to an unlimited array of information sources. Imagine if a user had the opportunity
to select portions of favorite Web pages for information sources—for example,
portions of the New York Times, CNN, ESPN, or local and campus newspapers. This
would permit the assembling, on portal pages, the actual content desired. While
this exciting and useful concept is technologically possible, it is a not yet
a part of mainstream portal projects.
Just as with customization, there are still many more possibilities for campus
portals in terms of personalization. Many users at Amazon.com are familiar with
software there that captures pages the shopper visits on site and creates a
personalized Web page based on this information. The result generated both displays
pages accessed and suggests items that might be of interest. (To experiment
with this feature from the Amazon home page, choose “personalized recommendations.”)
Consider if campus portal pages could do the same, evolving to reflect user
interest and access patterns, and suggesting places of interest and value.
Perhaps the area where campus portals have least met expectations is in helping
create new campus communities. Imagine if portals could recognize and help connect
students, faculty, and staff with similar academic, research, or pedagogical
interests, both within and among campuses. This potential power to create and
connect new virtual communities of interest and practice seems an evolutionary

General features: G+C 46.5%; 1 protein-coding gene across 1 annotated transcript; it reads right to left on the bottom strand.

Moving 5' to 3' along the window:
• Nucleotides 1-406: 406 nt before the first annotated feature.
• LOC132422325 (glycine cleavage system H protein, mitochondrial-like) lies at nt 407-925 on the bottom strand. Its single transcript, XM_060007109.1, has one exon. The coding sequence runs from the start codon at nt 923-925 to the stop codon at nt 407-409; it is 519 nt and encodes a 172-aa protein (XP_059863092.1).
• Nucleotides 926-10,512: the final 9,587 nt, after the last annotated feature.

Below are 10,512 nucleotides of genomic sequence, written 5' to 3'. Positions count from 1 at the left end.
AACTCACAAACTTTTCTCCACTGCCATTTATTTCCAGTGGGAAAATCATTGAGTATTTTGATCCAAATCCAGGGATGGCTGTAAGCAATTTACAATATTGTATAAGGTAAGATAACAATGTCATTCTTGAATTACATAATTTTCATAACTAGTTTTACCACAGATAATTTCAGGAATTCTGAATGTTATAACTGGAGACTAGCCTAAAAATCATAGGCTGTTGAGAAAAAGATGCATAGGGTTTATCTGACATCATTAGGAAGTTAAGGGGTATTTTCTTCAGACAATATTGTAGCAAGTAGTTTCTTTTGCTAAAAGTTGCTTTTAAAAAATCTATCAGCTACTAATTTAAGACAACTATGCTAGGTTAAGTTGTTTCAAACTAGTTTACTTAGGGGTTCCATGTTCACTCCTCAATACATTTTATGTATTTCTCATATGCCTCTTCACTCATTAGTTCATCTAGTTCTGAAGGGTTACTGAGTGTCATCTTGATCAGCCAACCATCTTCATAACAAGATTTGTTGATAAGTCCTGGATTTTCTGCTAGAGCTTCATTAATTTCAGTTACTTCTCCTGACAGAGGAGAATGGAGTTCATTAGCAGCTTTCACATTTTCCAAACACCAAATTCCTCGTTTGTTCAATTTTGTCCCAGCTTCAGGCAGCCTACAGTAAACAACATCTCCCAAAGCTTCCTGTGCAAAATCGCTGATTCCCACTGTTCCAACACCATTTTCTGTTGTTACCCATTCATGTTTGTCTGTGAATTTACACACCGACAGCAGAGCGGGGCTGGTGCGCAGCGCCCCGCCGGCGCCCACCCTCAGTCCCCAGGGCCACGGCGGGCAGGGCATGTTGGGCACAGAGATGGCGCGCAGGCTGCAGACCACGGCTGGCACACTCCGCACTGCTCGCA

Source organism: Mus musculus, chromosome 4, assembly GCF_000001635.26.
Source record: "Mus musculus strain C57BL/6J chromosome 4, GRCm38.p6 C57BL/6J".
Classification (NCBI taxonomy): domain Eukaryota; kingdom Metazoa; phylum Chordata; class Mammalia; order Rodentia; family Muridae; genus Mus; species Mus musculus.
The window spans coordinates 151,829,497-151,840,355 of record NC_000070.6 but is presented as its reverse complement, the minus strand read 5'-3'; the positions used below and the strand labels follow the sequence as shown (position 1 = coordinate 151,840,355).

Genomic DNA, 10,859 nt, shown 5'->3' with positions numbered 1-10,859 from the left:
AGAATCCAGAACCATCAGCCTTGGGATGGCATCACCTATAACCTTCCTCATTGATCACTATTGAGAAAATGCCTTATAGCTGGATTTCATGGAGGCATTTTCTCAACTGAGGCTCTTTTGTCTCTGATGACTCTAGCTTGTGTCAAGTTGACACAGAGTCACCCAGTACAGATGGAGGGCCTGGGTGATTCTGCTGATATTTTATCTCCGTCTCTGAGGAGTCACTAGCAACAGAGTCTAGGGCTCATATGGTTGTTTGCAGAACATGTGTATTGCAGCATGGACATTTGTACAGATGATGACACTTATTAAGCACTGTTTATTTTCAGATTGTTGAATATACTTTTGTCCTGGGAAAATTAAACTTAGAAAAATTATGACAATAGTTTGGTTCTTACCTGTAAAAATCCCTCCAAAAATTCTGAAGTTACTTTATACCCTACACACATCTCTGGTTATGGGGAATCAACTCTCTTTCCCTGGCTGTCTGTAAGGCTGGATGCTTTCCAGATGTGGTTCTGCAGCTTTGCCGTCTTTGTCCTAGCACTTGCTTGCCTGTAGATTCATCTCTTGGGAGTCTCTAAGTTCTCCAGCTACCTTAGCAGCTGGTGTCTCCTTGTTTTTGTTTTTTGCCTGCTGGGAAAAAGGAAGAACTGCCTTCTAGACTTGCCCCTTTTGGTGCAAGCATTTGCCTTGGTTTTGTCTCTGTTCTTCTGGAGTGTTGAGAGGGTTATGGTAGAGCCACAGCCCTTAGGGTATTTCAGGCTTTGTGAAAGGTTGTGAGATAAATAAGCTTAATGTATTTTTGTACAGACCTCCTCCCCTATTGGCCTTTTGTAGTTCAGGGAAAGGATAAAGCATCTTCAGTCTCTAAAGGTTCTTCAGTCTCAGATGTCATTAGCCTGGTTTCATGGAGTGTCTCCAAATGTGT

step for special interest groups, disciplinary societies, research groups, and
Portal projects tend to focus too much upon what the technology permits rather
than what people need. Until portals enable, rather than restrict information
sources, they will only appeal to a portion of the potential users. Personalization
needs to move beyond the choice of color schemes to an intelligent coach, helping
users to evolve an interface that anticipates and meets their needs. The true
potential of campus portals to create new patterns of interaction both on and
beyond campus is yet to be proven.
Is a campus portal in your future? While the answer may be yes, just when this
will be likely depends on campus technology needs, funding resources, strategic
priorities, and the continued evolution of the solutions available. The initial
craze that promised something for nothing and delivered far less than expected
has passed, but campus portals should not be dismissed as another glittery Internet
concept to be played with and then discarded. Although their full potential
has yet to be realized, campus portals remain a promising and worthwhile approach
to organize and electronically connect universities, both today and in the future.
Examples of Campus
UT Direct from the
University of Texas has a forward-looking approach to portal access. Create
a user name and password and you can have access. One of the more unique
features allows users to create sticky note reminders. https://utdirect.utexas.edu/utdirect/index.cgi
My UCDavis has a different
approach to access. Guests may use a customizable page that demonstrates
the functionality and channels available. This portal demonstrates the
ability of portals to combine customized information and static Web resources.
RaiderLink from Texas
Tech is built on open source tools. In addition to a variety of campus
services, this includes instant messaging and a gaming module. https://www.raiderlink.ttu.edu
BLINK from the University
of California San Diego provides access to staff information and processes.
While MyBlink, the actual portal application, is not accessible, it is
easy to get a feeling for the effectiveness of this portal. http://blink.ucsd.edu/Blink/1,1052,,00.html
David Eisler is provost at Weber State University. deisler@Weber.edu. Portal
examples and additional information on campus portals can be found at http://faculty.Weber.edu/deisler/syllabus2002.htm.